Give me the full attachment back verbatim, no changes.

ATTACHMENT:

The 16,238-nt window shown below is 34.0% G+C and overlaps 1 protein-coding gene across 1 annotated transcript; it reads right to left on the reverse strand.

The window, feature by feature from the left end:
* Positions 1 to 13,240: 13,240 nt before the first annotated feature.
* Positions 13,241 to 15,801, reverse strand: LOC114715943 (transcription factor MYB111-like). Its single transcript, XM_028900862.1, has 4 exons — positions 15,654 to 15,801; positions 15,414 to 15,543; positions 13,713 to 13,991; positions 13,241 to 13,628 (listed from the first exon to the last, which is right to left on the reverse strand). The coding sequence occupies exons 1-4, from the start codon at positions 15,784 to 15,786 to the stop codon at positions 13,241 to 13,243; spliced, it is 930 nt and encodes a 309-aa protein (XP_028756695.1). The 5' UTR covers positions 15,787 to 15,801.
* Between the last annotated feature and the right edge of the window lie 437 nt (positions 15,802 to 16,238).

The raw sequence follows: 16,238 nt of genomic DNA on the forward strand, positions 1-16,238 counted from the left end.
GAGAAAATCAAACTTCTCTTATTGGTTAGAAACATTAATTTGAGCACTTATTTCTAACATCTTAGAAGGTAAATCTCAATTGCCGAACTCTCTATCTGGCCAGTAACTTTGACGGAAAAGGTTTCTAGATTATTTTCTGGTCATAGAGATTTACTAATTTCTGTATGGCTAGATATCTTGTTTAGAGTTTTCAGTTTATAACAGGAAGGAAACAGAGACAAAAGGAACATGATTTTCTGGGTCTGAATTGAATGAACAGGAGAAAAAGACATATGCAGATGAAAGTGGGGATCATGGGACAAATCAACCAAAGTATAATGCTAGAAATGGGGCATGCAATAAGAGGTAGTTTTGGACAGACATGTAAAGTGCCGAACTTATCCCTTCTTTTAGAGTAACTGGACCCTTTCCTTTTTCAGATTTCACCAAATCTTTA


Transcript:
The 16,238-nt window shown below is 34.0% G+C and overlaps 1 protein-coding gene across 1 annotated transcript; it reads right to left on the reverse strand.

The window, feature by feature from the left end:
* Positions 1 to 13,240: 13,240 nt before the first annotated feature.
* Positions 13,241 to 15,801, reverse strand: LOC114715943 (transcription factor MYB111-like). Its single transcript, XM_028900862.1, has 4 exons — positions 15,654 to 15,801; positions 15,414 to 15,543; positions 13,713 to 13,991; positions 13,241 to 13,628 (listed from the first exon to the last, which is right to left on the reverse strand). The coding sequence occupies exons 1-4, from the start codon at positions 15,784 to 15,786 to the stop codon at positions 13,241 to 13,243; spliced, it is 930 nt and encodes a 309-aa protein (XP_028756695.1). The 5' UTR covers positions 15,787 to 15,801.
* Between the last annotated feature and the right edge of the window lie 437 nt (positions 15,802 to 16,238).

The raw sequence follows: 16,238 nt of genomic DNA on the forward strand, positions 1-16,238 counted from the left end.
GAGAAAATCAAACTTCTCTTATTGGTTAGAAACATTAATTTGAGCACTTATTTCTAACATCTTAGAAGGTAAATCTCAATTGCCGAACTCTCTATCTGGCCAGTAACTTTGACGGAAAAGGTTTCTAGATTATTTTCTGGTCATAGAGATTTACTAATTTCTGTATGGCTAGATATCTTGTTTAGAGTTTTCAGTTTATAACAGGAAGGAAACAGAGACAAAAGGAACATGATTTTCTGGGTCTGAATTGAATGAACAGGAGAAAAAGACATATGCAGATGAAAGTGGGGATCATGGGACAAATCAACCAAAGTATAATGCTAGAAATGGGGCATGCAATAAGAGGTAGTTTTGGACAGACATGTAAAGTGCCGAACTTATCCCTTCTTTTAGAGTAACTGGACCCTTTCCTTTTTCAGATTTCACCAAATCTTTA